would have been much easier to bear had I known that I was going to get a badge for it.

(OK That's a lie. It was messy and hideous and possibly mortifying at the time
and no bloody badge would have made it anything but unpleasant)

That third bout of mastitis would have been so much less excruciating
if I had just had a badge to look forward to.

(OK That's also a lie. It was foul and excruciating
and I'd much rather have the antibiotics than a friggin' badge)

We are currently working on our " Unswallowing" badge
(OK...yeah....the cleaning up your kids' vomit badge)

Obviously as parents with 25 years of "children time" under our belt,
we are not new to vomiting.

But we want to go for the advanced vomiting badge.

Want isn't the right word.
No choice in going for this badge.

We are 11 days in to a bout of gastroenteritis that has repeatedly affected everyone
 in the house apart from me
(I am claiming that I developed immunity to anything involving
my stomach or intestines last year.)

Now cleaning up someone else's vomit is one of those things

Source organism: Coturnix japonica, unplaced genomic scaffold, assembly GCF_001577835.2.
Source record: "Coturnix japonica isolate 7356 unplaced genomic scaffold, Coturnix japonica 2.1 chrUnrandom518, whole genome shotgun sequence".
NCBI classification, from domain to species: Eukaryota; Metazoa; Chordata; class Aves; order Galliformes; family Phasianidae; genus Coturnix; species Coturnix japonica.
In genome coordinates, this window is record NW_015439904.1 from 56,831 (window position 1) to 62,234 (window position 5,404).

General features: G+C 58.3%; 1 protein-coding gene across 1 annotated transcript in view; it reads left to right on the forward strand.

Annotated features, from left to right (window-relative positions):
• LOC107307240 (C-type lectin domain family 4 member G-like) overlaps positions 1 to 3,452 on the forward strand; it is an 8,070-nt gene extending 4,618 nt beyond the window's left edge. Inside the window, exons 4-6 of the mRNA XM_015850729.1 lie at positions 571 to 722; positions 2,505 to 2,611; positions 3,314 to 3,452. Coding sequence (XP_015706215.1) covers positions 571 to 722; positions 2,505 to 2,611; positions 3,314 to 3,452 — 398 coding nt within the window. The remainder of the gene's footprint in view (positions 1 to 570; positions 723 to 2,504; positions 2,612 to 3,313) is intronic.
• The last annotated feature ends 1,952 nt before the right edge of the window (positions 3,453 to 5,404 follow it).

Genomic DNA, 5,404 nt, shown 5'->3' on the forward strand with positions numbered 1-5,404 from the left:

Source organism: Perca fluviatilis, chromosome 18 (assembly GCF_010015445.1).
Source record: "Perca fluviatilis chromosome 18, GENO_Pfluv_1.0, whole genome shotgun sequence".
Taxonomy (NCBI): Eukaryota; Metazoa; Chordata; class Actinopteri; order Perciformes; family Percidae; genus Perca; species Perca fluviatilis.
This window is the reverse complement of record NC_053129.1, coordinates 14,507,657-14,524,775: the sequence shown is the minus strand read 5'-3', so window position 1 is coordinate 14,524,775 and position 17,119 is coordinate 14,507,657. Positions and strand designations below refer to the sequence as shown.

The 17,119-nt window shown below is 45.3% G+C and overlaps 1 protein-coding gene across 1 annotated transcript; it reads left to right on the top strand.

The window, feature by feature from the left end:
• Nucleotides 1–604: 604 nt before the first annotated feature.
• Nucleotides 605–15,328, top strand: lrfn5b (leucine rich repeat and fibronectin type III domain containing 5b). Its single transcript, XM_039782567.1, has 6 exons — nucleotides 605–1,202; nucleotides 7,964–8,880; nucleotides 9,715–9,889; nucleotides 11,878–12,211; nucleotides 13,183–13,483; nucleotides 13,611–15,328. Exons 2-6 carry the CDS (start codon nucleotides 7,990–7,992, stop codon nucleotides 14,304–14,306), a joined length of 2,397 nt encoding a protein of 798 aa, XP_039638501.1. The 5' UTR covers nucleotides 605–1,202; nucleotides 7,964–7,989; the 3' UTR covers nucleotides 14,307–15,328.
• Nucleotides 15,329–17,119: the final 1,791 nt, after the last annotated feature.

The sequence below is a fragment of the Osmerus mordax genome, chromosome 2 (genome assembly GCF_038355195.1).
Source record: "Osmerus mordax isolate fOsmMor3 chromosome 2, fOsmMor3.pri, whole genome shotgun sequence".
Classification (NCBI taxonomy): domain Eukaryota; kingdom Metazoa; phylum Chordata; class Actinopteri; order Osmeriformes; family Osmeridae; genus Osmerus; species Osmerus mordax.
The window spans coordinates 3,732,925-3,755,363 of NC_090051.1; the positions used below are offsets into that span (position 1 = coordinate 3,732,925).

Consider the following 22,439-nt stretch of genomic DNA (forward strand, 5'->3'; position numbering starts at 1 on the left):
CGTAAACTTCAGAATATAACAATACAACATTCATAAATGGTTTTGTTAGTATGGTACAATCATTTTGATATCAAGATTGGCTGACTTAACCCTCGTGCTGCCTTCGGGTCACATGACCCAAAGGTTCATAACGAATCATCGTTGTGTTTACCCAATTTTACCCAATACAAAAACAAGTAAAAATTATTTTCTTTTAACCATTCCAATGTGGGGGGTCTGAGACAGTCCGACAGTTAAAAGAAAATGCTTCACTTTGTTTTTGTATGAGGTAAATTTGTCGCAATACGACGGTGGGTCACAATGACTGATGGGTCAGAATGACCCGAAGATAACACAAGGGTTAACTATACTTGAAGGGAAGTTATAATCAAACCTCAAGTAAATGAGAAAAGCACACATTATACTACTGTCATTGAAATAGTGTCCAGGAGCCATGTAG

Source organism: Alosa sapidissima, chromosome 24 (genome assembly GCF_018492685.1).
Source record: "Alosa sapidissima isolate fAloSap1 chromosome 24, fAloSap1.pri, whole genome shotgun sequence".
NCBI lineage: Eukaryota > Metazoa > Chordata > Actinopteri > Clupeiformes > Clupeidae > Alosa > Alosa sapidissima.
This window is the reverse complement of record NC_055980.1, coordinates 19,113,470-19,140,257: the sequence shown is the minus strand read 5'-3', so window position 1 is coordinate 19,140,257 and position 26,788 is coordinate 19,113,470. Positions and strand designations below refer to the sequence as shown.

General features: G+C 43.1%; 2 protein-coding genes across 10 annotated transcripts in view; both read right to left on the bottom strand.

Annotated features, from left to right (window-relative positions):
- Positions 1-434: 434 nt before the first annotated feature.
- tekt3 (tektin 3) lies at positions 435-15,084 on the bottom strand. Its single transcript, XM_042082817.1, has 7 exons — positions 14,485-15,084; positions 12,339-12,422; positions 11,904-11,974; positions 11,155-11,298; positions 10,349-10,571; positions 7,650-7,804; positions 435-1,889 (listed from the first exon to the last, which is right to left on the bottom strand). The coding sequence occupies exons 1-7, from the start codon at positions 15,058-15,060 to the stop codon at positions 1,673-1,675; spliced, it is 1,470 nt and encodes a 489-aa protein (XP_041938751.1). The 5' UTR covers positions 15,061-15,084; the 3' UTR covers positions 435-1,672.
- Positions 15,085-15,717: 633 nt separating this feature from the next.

that is hard to stomach 
(Oh, that pun was oh, so, so intended)

There should be no expectation in life for anyone other than a parent of a child under the age of
?16 years to have to deal
with another person's upchuck.

Close friends and partners may chose to do so
(which I am thankful for after the way my hens' night ended.
But that's another story involving too much alcohol and very windy roads)
but only parents really have to do so.

(The Parenting with Unconditional Love manual
says so under Point 27: Bodily fluids.)

And, like poo, just because it comes from your offspring, 
doesn't make it any less repulsive a task.

In fact, I would argue that vomitus is more repulsive than poo
but that is only my personal opinion
and I am sure that you have your own.

One of my earlier memories as a young child was of the easy job I had (which was lying in bed
and vomiting all over the carpet)
and the hideous task my parents had (which was cleaning the carpet)


I was interested to see that we, as parents, have passed on the carrot gland to our children.
That is right up there with the evolutionary benefits of wisdom teeth and appendixes
as far as I can tell.

One of the children of the house has an impeccable track record,
having never missed the bucket or the toilet.

Unlike the cats, she does not seem to have a substrate preference for carpets and hallway runners.

One child, however, couldn't get it into a contained space if you put him on the edge of an empty
Olympic sized swimming pool, leant him over and directed him to vomit
in the empty space stretching out before him.

He thinks, after the event, that his knack of spewing
360 degrees is really quite amusing.

So, while we don't have a badge-covered shirt to dangle in his face when his first child arrives,
and an advanced "Vomit cleaning" merit to point to,
we have told him in no uncertain terms that we will be laughing